Sculptures of monks killed by Napoleonic soldiers. Sad times.

 

Inside the chapel

Pilgrims and visitors lineup to ascend the stairs and view the Virgin.

The Virgin’s Chapel from inside the Basilica

The Black Madonna

Visitors are not allowed to take pictures while paying homage to the Black Madonna. But Victor explained that from inside the basilica, from the floor of the chapel, I could take pictures. Later by enlarging and cropping, I was able to get a fairly good picture. It is amazing to see and left me awestruck.

Saints in the courtyard of the Basilica surrounded by amazing views.
A funicular takes visitors even higher up into the mountains
It was wonderful to wander around the grounds and take in the peaceful scenery.

Montserrat means Saw Mountain, as the range looks like the serrated edge of a saw and is the name of the Mountains and the sanctuary. It is a perfect place for walkers with many hiking trails available. A place to enjoy nature and contemplate life. There is also a fabulous art museum onsite which I will tell you about in another post.

I purchased a jar of honey made by the monks. I left feeling refreshed and at peace, satisfied I could tick off another place on that long list.

I was asked to be a guest on Campbells World. Check it out and let me know what you think of my favourite affirmation.

Campbells World

Hello campbellsworld visitors.

Welcome back to WordPress Wednesday.

I’m proud to say that things here in campbellsworld are fully functional once again and in celebration I’ve got a wonderful guest here with me this afternoon. Her name is Darlene Foster, and way back in the beginning of June she answered my call for guest authors, and then when my blog, and then my computer went down she along with many others who will be featured during the next couple of days waited patiently while things got sorted.

So, without further delay I give you, Darlene and her wonderful interview.

DarleneFosterprofilepic

First, in your own words tell us a little about you.

I am a Canadian author who has written the Amanda Travels series featuring a spunky twelve-year-old who loves to travel to unique places where she encounters mystery and adventure.  Readers of all ages enjoy following Amanda as she unravels one…

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Book Festivals are so much fun. You always learn something new, meet great people and get inspired. But it is not always possible to get to one. So how about a virtual Book Festival? Anne Stormont has created a wonderful Book Fest and invited me to be a guest speaker. All readers, writers and everyone else, come and join the fun.

Put it in Writing

Hello and welcome to event number eleven in the Virtual Book Festival. Today’s guest is author of children’s books, Darlene Foster, and she’s here to talk to us about her writing and to tell us about  the wonderful novels she writes for eight to twelve year olds.

Welcome Darlene, it’s lovely to have you here today. Let’s start with you telling us why and how  you became a writer.

No one is born a writer. But you can be born a storyteller. I come from a long line of storytellers and have been telling stories out loud or in my head for as long as I can remember. We were encouraged to tell stories as I was growing up on the farm, as we didn’t have a television until I was almost a teenager. My grade three teacher encouraged me to write my stories down and when I was twelve…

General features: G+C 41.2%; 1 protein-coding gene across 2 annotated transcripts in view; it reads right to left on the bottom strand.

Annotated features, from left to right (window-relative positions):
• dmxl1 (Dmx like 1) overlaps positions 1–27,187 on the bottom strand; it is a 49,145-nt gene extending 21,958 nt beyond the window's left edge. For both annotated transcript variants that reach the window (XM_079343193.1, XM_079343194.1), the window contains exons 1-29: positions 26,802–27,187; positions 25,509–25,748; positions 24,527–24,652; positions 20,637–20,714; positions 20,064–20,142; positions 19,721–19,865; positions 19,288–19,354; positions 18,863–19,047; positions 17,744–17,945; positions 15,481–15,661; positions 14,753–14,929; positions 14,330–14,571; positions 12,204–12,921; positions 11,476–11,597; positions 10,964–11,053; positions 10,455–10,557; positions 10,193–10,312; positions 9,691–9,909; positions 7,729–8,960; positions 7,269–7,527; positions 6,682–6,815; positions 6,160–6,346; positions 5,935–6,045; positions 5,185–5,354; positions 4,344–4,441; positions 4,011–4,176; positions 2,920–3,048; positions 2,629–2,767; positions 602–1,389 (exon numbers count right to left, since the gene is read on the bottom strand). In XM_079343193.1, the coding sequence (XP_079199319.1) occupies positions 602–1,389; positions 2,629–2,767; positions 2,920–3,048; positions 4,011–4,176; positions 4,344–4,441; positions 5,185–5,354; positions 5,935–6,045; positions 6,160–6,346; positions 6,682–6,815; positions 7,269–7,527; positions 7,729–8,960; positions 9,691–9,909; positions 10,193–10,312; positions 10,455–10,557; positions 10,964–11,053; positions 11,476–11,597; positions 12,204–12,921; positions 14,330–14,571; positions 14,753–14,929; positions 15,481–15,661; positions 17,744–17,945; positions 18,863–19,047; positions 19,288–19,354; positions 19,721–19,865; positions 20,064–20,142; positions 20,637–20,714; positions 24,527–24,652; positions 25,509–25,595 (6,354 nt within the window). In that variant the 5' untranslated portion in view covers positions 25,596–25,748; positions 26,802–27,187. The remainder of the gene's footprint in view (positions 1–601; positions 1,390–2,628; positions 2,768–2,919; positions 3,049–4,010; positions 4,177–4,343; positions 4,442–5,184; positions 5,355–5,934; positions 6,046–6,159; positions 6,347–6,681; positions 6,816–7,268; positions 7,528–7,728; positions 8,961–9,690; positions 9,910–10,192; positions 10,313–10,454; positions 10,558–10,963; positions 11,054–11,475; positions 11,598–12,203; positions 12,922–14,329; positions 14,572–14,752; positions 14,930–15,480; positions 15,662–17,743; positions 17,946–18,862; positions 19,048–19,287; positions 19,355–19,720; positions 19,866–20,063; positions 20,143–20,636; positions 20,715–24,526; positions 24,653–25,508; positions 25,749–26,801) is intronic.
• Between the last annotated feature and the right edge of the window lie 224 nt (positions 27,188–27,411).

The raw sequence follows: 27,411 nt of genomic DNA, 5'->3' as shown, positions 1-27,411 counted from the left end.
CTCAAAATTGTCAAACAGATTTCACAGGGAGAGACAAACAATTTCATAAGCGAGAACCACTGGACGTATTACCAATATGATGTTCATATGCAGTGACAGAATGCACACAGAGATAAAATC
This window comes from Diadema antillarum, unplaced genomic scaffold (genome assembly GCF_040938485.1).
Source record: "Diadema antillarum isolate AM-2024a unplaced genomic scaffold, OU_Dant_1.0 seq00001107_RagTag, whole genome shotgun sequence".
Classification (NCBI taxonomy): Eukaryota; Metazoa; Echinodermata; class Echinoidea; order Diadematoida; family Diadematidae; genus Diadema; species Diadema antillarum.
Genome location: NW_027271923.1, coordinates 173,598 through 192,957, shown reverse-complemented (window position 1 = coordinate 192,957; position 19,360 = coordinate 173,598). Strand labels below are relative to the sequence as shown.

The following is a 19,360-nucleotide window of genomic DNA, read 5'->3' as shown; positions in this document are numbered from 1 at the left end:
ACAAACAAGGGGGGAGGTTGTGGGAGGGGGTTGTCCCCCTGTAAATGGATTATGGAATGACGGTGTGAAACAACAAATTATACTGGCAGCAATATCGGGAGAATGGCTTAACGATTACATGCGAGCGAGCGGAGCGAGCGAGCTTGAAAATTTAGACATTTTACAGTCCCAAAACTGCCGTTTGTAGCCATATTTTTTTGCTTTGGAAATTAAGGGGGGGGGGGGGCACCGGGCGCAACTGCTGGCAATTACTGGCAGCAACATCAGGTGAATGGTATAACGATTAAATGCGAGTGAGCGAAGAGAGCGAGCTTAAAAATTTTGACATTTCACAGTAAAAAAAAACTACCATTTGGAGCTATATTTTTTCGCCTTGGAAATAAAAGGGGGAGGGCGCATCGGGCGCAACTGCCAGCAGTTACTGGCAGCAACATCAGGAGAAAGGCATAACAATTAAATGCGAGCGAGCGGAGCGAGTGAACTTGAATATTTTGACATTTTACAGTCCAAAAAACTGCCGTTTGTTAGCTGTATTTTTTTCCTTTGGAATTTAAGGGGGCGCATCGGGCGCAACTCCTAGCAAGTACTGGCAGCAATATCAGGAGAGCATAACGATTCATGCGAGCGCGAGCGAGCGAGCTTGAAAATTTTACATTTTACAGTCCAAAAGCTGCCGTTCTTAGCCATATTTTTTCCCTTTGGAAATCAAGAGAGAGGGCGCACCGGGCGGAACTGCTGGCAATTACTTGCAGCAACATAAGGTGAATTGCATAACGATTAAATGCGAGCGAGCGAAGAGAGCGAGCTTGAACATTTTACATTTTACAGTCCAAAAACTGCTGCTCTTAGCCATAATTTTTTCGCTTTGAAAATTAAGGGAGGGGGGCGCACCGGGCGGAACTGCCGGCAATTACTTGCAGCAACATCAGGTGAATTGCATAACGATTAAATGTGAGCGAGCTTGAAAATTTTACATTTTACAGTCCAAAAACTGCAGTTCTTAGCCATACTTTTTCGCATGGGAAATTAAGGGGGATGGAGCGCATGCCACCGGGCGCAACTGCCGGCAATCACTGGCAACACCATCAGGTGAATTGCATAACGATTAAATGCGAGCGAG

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Here is my entry in Stevie Turner´s August Short Story competition.

You might like to enter as well. Here is the link https://steviet3.wordpress.com/2019/07/31/share-your-short-story-august-2019/

A Good Day

by Darlene Foster

Erin Arnold cocked her head to one side and narrowed her eyes as she entered the coffee shop. Her favourite table appeared to be free. She bit her lip and suppressed a smile. Good days were rare for Erin. The new medication was working.

Keeping her eyes on the seat by the window, she clutched her handbag and cautiously made her way. She dusted off invisible crumbs from the chair before settling down. Erin removed a wet wipe from her purse and gave the already clean table a swipe. She ordered her regular mint tea and chocolate macadamia biscotti and stared at the people walking by the large front window. The china pot of tea arrived and, after steeping for the full three minutes, she began to pour into the white porcelain cup. She set the pot down abruptly when hot liquid slid down the spout and onto the table.

“Damn, why does this always happen? When will they invent a teapot that doesn’t drip?” Her face burned crimson.

She sopped up the drips with a paper napkin. With a fresh napkin, she dabbed the sweat off her upper lip and began to pour again. The tea continued to dribble. She could feel herself losing it. She clenched her fists and then unclenched them. She wiped the table once more and took two deep breaths. The third time she poured the tea without a drop on the table.

She sighed. A minor glitch in an otherwise good day.

Erin dipped the biscotti in the tea. Biscotti was perfect as it didn’t immediately disintegrate in the tea. She savoured the combined taste of mint, chocolate and macadamia nuts. She felt vaguely happy and satisfied.

The blast cut through her pleasant thoughts like a volcano erupting in a tranquil mountain scene. The teapot jumped from the table to the floor, shattering as it hit the tiles. The biscotti followed, dissolving into mush as crumbs mixed with the brown liquid. The window shattered showering flakes of glass throughout the coffee shop. People shouted and screamed, a child cried.

Erin put her hand to her forehead and closed her eyes. She felt tea running down the side of her face. She lowered her hand and opened her eyes. Blood dripped onto the pristine table.

She knew something like this would happen.

The day had been too good.